Pickup an early symbol of Tamarack loss

Bill Magladry’s truck, just past the entrance to Turtle Rock Park, after the Tamarack Fire went through. Lisa Gavon photo

Bill Magladry’s truck, just past the entrance to Turtle Rock Park, after the Tamarack Fire went through. Lisa Gavon photo


What was going to be the first Death Ride for Bill Magladry, turned out to be the last “Death Ride” for his truck. Bill and eight of his cycling friends from Reno had planned to ride the 40th Anniversary event together. The Death Ride and the Alta Alpina Challenge are the two premier cycling events in the California Alps.

This year's route would go over Monitor Pass twice and then to Lake Alpine and back; over 14,000 feet of climbing in 103 miles. Bill and his friends had trained for months, and he had new tires for his bike. They were all ready to meet the challenge head-on, rookies and veterans alike.

Although the smoke cloud loomed large, there was no official concern for the approaching fire when Bill left his truck at 4:45 p.m. on Friday, July 16th. They had planned for months to camp at the Carson River Resort and parking was limited there.

After having dinner at their Resort campsite, they were told to evacuate at 7 p.m. The Tamarack Fire was now official. Bill felt his vehicle would be safe, parked as it was right next to the Forest Service Headquarters. Rather than going back through the fire zone, the group decided to camp up on Monitor Pass.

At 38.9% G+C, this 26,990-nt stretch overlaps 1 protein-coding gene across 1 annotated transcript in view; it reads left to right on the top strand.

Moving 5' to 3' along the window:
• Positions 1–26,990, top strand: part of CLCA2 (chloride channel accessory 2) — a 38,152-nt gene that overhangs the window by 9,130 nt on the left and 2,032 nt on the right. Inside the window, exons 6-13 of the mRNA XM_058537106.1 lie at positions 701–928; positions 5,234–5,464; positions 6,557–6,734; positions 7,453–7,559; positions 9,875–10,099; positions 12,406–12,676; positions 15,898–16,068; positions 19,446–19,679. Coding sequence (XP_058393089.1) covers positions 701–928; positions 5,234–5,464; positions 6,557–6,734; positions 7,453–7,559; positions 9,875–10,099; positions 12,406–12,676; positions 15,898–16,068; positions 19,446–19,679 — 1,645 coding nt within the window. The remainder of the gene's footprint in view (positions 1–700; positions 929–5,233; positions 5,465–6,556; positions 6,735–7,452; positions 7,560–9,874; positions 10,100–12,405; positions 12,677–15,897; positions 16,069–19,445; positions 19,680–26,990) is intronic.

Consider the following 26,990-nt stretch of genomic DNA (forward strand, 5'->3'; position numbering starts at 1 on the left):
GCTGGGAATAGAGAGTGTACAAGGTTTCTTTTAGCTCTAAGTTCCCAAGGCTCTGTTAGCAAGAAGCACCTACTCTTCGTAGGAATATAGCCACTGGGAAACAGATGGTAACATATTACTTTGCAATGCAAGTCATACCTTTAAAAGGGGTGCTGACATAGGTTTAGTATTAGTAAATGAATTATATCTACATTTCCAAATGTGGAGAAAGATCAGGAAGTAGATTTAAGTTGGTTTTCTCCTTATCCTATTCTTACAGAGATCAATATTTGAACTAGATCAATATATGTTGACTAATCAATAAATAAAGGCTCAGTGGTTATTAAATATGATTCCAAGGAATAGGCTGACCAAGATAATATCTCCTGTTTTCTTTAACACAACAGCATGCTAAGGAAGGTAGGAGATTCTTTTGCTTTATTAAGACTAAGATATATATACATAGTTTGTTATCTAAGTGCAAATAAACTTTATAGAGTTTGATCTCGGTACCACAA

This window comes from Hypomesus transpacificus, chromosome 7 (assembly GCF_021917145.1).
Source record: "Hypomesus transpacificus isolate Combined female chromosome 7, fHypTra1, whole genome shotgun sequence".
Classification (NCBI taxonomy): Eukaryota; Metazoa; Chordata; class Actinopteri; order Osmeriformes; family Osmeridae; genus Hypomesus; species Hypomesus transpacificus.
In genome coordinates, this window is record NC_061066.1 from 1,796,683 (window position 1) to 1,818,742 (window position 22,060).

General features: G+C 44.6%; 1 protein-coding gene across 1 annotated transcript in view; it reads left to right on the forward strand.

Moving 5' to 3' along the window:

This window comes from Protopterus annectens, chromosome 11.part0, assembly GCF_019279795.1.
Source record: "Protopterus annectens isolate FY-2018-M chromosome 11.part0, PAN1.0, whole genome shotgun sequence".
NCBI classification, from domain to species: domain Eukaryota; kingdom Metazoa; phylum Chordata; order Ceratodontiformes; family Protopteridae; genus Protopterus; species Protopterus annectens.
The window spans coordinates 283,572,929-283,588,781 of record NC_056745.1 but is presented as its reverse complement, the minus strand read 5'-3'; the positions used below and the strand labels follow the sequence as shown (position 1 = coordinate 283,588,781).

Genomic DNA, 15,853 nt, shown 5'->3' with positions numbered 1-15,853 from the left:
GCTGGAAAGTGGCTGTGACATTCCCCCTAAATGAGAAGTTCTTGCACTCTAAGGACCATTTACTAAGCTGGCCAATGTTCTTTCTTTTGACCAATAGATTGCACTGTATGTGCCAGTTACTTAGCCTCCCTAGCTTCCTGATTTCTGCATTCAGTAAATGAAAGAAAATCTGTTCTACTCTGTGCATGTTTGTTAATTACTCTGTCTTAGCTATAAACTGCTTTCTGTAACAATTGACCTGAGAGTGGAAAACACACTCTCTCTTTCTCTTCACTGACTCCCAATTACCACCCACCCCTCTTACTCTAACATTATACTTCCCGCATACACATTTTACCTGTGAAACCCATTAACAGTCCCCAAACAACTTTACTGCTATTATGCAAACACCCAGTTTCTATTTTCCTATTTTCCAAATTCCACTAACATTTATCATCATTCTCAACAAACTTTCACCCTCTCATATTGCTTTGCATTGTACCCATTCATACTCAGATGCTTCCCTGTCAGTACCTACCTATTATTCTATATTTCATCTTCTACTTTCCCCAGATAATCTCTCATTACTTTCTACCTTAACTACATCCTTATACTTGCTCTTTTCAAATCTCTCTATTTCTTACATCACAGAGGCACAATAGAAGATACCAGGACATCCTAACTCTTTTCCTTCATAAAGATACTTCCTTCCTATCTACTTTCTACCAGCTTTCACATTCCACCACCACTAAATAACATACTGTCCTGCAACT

They were informed they had to leave Monitor at 10:15 p.m., so they broke camp again and went farther south, to Highway 108 along the West Walker River. When Bill went back to Woodfords the next day, expecting to go in and get his truck, the CHP informed him it had burned. The officer showed him a photo of the charred skeleton, making it clear his vehicle had been consumed by a raging inferno.

“Of the list of things I would have done differently with 20/20 hindsight in my life, this does not even make the top 50,” Bill commented. His priorities are right. “Compared to the loss of this beautiful land, forest, community, and animals, the loss of my truck is a drop in the bucket,” he said. Although Bill had made a specially designed folding plywood bed softened by carpeting, and had just installed a camper shell, it was still “just a possession.” His attitude? “Forget it and move on,” said Bill succinctly.

He was surprised to see photos of his truck had made national news. Since I passed his vehicle on a daily basis, I observed that there were always at least three different groups who were stopping to take photos of it. It captured the essence of the fire: unexpected, unrivaled, and unrestrained. The Tamarack

Fire burned through Alpine County in California and Douglas County in Nevada, voraciously consuming everything in its path.

A life-long athlete, Bill played soccer and tennis in high school and was a cross-country ski racer in college. He loves downhill and backcountry skiing, mountain and road cycling, horse packing and backpacking. He is also a certified expert fly fisherman and therefore is very concerned about the environmental impact of the fire. He now shares his passion for the area working with the Carson Valley Visitors Authority.

He feels fortunate to live a mere 20 minutes from Turtle Rock Park and has camped there often. His appreciation for the wilderness in both Alpine and Douglas counties has deepened over the years and will not change as the mountain lands slowly regenerate over the next decades.


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